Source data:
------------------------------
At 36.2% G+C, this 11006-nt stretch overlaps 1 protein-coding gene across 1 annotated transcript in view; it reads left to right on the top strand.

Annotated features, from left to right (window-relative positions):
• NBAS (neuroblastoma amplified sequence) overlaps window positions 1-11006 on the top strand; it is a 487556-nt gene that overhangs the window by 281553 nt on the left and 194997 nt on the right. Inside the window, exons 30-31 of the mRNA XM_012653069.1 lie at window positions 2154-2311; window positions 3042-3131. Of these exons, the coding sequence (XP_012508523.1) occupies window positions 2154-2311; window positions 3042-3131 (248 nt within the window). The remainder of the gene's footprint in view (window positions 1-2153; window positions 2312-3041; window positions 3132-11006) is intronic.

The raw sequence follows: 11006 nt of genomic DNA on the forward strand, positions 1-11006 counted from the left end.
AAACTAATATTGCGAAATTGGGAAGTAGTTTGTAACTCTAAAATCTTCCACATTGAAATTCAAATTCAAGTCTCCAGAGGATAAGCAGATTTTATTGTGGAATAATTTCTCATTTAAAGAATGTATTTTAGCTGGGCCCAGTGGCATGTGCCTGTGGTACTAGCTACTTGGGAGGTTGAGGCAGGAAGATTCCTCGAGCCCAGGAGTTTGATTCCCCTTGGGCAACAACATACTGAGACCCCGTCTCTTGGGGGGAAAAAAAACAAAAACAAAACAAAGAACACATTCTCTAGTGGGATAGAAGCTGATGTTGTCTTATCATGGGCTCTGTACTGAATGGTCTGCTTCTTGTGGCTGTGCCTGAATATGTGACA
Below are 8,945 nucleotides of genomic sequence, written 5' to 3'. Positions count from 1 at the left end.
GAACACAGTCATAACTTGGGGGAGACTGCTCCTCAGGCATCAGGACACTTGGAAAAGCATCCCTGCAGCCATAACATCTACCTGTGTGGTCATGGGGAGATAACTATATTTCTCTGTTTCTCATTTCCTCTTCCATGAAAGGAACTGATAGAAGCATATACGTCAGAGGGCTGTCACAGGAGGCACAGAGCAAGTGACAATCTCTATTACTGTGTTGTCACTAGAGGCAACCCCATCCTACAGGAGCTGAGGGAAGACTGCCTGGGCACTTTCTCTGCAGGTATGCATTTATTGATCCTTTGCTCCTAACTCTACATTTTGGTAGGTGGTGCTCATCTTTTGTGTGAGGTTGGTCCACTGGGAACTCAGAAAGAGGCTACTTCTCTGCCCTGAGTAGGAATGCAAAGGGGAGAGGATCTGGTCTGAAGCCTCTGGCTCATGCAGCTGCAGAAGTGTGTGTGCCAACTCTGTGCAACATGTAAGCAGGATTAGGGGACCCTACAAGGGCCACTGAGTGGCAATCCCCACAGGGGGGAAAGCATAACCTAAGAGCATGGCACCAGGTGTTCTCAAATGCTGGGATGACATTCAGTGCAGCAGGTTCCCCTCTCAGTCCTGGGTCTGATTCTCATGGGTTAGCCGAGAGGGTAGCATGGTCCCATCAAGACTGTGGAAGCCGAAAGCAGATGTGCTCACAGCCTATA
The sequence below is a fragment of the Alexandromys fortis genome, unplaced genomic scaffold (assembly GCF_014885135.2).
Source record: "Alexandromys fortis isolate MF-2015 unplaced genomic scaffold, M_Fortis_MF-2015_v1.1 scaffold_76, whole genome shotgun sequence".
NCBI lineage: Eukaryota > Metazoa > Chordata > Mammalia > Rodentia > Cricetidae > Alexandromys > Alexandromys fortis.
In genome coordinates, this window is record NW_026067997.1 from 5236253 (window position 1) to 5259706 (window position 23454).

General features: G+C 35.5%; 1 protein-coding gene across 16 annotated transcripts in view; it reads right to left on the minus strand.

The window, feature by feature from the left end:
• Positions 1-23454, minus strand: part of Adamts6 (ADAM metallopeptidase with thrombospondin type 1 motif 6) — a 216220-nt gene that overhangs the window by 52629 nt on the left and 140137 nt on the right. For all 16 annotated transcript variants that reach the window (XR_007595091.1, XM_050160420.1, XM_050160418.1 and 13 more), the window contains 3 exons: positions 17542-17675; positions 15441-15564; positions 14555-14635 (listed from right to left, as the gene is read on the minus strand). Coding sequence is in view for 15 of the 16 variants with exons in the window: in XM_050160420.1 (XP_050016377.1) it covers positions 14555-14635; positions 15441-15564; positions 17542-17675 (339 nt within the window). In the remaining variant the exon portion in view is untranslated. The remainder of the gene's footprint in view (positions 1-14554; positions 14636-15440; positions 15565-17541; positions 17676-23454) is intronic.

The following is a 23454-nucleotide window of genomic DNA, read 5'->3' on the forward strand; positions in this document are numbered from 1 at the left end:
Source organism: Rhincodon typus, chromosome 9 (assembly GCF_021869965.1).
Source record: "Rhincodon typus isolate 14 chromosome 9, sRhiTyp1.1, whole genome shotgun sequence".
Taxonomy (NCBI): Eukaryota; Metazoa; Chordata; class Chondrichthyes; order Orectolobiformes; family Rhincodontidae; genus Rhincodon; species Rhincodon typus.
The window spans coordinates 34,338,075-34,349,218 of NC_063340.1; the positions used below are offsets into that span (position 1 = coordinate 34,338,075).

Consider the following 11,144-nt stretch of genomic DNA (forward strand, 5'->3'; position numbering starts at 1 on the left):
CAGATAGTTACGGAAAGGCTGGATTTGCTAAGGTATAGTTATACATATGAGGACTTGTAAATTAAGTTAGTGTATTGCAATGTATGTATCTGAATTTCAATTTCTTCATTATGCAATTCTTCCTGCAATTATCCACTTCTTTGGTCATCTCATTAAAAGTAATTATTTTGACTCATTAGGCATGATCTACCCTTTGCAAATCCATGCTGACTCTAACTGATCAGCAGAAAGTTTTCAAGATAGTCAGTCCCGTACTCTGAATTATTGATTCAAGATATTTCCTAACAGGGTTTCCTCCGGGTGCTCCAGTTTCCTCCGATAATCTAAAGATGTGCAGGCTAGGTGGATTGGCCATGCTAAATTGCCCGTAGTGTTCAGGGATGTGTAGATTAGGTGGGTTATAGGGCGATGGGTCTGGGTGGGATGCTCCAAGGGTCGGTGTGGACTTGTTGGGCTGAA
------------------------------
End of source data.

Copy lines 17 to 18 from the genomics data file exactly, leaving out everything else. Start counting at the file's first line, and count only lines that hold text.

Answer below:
Source record: "Rhincodon typus isolate 14 chromosome 9, sRhiTyp1.1, whole genome shotgun sequence".
Taxonomy (NCBI): Eukaryota; Metazoa; Chordata; class Chondrichthyes; order Orectolobiformes; family Rhincodontidae; genus Rhincodon; species Rhincodon typus.